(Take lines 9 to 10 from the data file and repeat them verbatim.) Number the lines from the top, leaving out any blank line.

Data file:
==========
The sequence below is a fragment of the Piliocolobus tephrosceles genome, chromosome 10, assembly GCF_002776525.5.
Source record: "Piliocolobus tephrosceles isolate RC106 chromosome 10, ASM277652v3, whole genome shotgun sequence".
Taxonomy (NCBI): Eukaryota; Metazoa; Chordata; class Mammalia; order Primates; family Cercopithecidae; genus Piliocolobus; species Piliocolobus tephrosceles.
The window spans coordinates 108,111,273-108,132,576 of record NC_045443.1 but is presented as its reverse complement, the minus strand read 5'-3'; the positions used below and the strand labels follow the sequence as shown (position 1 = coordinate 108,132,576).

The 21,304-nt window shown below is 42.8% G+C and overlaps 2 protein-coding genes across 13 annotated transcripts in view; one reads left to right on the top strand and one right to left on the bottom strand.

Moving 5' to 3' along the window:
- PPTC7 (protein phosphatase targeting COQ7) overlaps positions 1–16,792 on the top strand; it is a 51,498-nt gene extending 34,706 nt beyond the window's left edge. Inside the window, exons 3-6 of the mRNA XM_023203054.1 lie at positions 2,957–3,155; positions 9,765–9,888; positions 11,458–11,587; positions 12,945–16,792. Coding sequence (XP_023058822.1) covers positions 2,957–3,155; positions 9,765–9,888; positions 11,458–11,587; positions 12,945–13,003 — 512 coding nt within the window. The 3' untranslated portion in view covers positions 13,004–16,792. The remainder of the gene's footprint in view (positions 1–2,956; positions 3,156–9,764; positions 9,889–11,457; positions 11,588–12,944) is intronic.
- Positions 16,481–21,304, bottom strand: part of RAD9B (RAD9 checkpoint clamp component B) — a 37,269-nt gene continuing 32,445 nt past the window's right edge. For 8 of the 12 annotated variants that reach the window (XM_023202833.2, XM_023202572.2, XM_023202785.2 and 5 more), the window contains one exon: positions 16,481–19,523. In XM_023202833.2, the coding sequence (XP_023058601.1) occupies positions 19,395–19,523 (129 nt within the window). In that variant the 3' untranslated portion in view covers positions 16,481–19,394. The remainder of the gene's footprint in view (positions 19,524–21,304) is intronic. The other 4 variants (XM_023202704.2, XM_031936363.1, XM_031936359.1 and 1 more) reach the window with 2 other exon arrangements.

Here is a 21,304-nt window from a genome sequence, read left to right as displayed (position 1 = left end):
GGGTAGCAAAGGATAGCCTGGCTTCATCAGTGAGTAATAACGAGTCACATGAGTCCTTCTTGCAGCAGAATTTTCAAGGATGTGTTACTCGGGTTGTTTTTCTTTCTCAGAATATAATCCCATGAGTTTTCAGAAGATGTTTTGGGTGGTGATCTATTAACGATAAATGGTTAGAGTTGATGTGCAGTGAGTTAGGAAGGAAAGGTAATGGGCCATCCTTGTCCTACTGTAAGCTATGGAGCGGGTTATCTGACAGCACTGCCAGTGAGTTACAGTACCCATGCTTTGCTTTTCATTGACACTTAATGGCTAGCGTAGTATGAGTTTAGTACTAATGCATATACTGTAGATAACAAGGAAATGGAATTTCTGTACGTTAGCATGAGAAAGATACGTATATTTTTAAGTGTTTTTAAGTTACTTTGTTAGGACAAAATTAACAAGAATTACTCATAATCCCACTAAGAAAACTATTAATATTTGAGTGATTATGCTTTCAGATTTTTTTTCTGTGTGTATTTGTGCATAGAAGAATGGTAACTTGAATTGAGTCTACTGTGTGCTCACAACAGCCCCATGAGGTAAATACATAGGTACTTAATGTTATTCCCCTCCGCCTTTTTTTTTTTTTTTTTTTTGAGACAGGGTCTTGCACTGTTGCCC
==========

Here is a 21,304-nt window from a genome sequence, read left to right as displayed (position 1 = left end):
GGGTAGCAAAGGATAGCCTGGCTTCATCAGTGAGTAATAACGAGTCACATGAGTCCTTCTTGCAGCAGAATTTTCAAGGATGTGTTACTCGGGTTGTTTTTCTTTCTCAGAATATAATCCCATGAGTTTTCAGAAGATGTTTTGGGTGGTGATCTATTAACGATAAATGGTTAGAGTTGATGTGCAGTGAGTTAGGAAGGAAAGGTAATGGGCCATCCTTGTCCTACTGTAAGCTATGGAGCGGGTTATCTGACAGCACTGCCAGTGAGTTACAGTACCCATGCTTTGCTTTTCATTGACACTTAATGGCTAGCGTAGTATGAGTTTAGTACTAATGCATATACTGTAGATAACAAGGAAATGGAATTTCTGTACGTTAGCATGAGAAAGATACGTATATTTTTAAGTGTTTTTAAGTTACTTTGTTAGGACAAAATTAACAAGAATTACTCATAATCCCACTAAGAAAACTATTAATATTTGAGTGATTATGCTTTCAGATTTTTTTTCTGTGTGTATTTGTGCATAGAAGAATGGTAACTTGAATTGAGTCTACTGTGTGCTCACAACAGCCCCATGAGGTAAATACATAGGTACTTAATGTTATTCCCCTCCGCCTTTTTTTTTTTTTTTTTTTTGAGACAGGGTCTTGCACTGTTGCCC